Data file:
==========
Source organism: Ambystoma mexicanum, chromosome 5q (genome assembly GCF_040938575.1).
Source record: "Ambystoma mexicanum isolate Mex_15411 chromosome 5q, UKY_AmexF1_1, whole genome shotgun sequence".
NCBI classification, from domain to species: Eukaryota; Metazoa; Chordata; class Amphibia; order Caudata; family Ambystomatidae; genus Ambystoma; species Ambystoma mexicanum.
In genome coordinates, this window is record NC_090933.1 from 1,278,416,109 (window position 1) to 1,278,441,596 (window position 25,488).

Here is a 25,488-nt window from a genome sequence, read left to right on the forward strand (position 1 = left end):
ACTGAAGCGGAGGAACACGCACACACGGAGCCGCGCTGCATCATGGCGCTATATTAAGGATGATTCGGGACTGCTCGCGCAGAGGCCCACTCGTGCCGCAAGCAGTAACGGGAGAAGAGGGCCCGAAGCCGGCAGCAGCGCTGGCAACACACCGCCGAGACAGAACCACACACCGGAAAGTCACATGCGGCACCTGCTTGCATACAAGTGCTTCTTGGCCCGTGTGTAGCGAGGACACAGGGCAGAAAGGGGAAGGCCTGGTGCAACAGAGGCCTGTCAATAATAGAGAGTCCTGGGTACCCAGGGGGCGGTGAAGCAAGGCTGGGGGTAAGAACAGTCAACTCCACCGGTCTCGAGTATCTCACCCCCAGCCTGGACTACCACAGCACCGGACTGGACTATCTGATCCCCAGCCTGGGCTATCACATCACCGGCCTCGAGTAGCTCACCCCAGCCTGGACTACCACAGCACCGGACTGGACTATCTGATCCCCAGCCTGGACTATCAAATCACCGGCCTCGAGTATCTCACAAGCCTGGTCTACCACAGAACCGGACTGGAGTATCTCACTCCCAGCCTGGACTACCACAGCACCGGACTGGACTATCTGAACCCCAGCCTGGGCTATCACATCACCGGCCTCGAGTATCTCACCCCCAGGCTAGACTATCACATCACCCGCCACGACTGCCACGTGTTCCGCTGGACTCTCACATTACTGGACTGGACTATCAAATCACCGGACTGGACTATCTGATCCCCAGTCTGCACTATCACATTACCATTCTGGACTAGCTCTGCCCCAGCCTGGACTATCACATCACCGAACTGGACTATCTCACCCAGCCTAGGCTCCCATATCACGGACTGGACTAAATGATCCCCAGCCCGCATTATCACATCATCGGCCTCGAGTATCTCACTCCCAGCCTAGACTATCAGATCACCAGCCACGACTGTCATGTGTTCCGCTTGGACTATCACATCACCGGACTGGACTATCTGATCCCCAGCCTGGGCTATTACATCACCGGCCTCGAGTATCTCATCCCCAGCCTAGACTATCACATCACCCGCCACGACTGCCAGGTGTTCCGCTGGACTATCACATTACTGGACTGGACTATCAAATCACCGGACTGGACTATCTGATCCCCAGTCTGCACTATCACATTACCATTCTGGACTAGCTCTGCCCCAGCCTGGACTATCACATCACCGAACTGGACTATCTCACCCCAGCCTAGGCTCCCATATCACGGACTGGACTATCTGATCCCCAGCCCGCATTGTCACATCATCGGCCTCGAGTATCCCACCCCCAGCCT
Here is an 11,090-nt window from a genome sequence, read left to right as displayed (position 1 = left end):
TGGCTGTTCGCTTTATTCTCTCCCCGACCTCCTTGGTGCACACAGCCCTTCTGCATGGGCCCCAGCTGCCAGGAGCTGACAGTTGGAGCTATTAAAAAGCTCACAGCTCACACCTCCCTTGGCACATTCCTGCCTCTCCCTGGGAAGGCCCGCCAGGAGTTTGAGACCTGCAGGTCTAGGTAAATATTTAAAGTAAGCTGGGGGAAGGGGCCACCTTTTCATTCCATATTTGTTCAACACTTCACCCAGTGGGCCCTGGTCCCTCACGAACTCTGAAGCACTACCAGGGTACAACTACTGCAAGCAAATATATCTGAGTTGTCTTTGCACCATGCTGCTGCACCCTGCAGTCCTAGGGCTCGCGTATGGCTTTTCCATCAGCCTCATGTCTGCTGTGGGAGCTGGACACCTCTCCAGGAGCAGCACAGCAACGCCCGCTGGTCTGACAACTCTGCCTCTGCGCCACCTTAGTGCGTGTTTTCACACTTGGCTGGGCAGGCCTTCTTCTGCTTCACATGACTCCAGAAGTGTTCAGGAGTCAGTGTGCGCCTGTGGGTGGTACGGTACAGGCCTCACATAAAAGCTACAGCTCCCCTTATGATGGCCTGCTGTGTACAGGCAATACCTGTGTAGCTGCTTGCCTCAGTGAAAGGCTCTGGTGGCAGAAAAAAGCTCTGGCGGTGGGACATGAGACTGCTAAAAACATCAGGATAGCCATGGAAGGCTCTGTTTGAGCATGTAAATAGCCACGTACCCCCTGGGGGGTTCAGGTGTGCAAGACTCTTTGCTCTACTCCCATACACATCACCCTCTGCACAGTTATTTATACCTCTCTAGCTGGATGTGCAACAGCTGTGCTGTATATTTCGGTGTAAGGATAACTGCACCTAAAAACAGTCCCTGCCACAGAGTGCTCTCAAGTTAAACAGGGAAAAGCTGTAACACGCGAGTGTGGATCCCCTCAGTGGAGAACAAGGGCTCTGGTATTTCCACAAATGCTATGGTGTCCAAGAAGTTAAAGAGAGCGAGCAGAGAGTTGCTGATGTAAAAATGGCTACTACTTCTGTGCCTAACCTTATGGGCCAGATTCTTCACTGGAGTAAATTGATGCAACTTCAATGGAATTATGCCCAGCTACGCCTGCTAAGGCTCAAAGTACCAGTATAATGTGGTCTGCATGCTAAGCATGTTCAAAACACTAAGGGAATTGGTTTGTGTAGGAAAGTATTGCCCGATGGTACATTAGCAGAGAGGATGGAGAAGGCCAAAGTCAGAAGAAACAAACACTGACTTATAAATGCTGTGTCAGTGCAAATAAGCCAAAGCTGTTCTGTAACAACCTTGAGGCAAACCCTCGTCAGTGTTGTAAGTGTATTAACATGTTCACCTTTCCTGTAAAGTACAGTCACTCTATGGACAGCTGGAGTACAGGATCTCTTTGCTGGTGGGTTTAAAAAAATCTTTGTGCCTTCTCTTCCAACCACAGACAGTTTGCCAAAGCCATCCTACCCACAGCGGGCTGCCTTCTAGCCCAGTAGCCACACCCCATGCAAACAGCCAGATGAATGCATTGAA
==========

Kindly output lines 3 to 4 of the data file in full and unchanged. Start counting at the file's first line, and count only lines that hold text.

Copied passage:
NCBI classification, from domain to species: Eukaryota; Metazoa; Chordata; class Amphibia; order Caudata; family Ambystomatidae; genus Ambystoma; species Ambystoma mexicanum.
In genome coordinates, this window is record NC_090933.1 from 1,278,416,109 (window position 1) to 1,278,441,596 (window position 25,488).